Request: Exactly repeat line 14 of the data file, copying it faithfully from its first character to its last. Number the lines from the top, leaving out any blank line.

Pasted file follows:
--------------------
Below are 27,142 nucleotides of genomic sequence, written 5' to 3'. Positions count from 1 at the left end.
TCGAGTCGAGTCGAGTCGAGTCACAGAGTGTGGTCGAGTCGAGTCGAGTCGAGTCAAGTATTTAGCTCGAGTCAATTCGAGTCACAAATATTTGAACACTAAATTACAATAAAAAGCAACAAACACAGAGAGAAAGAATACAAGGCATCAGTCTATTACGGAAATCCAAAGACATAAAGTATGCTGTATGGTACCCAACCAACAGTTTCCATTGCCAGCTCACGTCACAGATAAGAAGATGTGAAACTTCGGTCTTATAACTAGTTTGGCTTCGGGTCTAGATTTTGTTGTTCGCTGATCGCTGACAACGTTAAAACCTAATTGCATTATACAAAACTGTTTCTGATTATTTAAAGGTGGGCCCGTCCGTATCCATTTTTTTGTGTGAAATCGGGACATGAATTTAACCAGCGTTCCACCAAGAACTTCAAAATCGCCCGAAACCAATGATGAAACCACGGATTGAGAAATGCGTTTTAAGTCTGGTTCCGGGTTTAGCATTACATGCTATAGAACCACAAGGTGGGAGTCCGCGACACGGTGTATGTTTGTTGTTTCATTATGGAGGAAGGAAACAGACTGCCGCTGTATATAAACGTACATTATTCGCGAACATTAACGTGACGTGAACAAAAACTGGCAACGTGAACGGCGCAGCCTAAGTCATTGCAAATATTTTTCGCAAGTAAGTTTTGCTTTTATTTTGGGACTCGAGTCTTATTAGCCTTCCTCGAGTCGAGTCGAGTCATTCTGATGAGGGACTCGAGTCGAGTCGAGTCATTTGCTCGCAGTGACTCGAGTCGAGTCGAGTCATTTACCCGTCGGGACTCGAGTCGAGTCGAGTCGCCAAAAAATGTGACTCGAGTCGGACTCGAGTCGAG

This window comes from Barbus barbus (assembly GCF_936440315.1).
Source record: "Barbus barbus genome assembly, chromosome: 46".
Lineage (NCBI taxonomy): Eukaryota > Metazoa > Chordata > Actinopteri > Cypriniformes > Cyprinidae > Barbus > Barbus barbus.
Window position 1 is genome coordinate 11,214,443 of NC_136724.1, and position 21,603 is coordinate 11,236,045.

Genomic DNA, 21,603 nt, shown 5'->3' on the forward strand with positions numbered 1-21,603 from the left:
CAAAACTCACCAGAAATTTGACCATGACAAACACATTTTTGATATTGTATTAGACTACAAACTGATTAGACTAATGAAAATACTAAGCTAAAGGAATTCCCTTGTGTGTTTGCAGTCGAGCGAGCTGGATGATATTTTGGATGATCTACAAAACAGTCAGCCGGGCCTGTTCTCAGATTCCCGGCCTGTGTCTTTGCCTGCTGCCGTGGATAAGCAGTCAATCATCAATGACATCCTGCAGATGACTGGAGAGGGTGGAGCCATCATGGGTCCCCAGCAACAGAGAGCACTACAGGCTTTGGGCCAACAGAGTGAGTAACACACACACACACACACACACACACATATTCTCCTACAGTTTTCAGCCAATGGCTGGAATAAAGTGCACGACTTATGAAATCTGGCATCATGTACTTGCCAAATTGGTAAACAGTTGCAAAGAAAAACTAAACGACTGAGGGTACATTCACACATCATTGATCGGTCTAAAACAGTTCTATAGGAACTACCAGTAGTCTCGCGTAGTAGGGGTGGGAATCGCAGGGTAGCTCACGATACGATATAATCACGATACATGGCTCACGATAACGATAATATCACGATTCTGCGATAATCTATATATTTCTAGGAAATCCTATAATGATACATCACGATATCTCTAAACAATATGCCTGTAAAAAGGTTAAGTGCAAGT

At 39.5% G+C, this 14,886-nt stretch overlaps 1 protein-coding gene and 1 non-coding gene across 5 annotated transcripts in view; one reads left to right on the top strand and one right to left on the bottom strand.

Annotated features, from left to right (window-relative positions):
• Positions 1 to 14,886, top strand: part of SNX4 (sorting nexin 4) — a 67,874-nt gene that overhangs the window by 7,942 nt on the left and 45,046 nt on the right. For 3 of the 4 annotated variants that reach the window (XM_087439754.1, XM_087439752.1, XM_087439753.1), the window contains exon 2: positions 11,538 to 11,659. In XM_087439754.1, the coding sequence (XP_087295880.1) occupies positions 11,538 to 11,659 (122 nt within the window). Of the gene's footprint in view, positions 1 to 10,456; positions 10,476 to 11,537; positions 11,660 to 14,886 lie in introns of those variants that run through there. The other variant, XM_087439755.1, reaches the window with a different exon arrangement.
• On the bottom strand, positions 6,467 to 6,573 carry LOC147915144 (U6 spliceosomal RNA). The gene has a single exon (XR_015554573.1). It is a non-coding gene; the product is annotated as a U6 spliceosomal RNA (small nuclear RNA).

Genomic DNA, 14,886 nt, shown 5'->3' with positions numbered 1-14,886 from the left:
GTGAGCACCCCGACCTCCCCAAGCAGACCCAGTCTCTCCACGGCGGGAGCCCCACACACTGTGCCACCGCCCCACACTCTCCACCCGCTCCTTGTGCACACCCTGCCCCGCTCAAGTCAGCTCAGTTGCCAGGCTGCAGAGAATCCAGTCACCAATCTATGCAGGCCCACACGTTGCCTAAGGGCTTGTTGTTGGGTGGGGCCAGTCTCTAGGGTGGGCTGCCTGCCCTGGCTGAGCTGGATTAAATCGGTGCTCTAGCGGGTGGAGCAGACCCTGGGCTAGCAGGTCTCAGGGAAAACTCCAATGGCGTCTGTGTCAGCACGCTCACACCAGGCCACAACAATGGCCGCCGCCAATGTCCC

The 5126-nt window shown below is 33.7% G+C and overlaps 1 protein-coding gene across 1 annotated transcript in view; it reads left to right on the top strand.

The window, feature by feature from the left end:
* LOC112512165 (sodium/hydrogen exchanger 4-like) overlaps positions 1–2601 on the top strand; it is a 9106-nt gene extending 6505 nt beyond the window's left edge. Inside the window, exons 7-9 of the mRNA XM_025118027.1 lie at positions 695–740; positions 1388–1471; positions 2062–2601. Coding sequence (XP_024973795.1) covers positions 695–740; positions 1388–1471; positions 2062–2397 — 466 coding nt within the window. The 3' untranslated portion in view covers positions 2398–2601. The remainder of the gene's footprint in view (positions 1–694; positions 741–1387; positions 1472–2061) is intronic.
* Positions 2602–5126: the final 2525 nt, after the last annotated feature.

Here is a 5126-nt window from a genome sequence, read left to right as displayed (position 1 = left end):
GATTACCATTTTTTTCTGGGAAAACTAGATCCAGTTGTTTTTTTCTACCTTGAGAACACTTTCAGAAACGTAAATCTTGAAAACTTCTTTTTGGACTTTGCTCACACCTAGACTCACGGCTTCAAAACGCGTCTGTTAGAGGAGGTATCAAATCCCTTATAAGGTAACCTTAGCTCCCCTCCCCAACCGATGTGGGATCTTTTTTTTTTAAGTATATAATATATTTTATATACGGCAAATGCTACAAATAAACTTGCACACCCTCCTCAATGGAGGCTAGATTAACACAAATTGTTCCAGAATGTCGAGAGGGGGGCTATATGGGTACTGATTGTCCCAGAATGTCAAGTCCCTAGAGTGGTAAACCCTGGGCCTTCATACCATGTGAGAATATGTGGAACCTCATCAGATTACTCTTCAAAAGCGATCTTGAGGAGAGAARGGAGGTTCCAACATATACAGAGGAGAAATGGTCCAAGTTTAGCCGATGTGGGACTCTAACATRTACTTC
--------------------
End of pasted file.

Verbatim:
GTGAGCACCCCGACCTCCCCAAGCAGACCCAGTCTCTCCACGGCGGGAGCCCCACACACTGTGCCACCGCCCCACACTCTCCACCCGCTCCTTGTGCACACCCTGCCCCGCTCAAGTCAGCTCAGTTGCCAGGCTGCAGAGAATCCAGTCACCAATCTATGCAGGCCCACACGTTGCCTAAGGGCTTGTTGTTGGGTGGGGCCAGTCTCTAGGGTGGGCTGCCTGCCCTGGCTGAGCTGGATTAAATCGGTGCTCTAGCGGGTGGAGCAGACCCTGGGCTAGCAGGTCTCAGGGAAAACTCCAATGGCGTCTGTGTCAGCACGCTCACACCAGGCCACAACAATGGCCGCCGCCAATGTCCC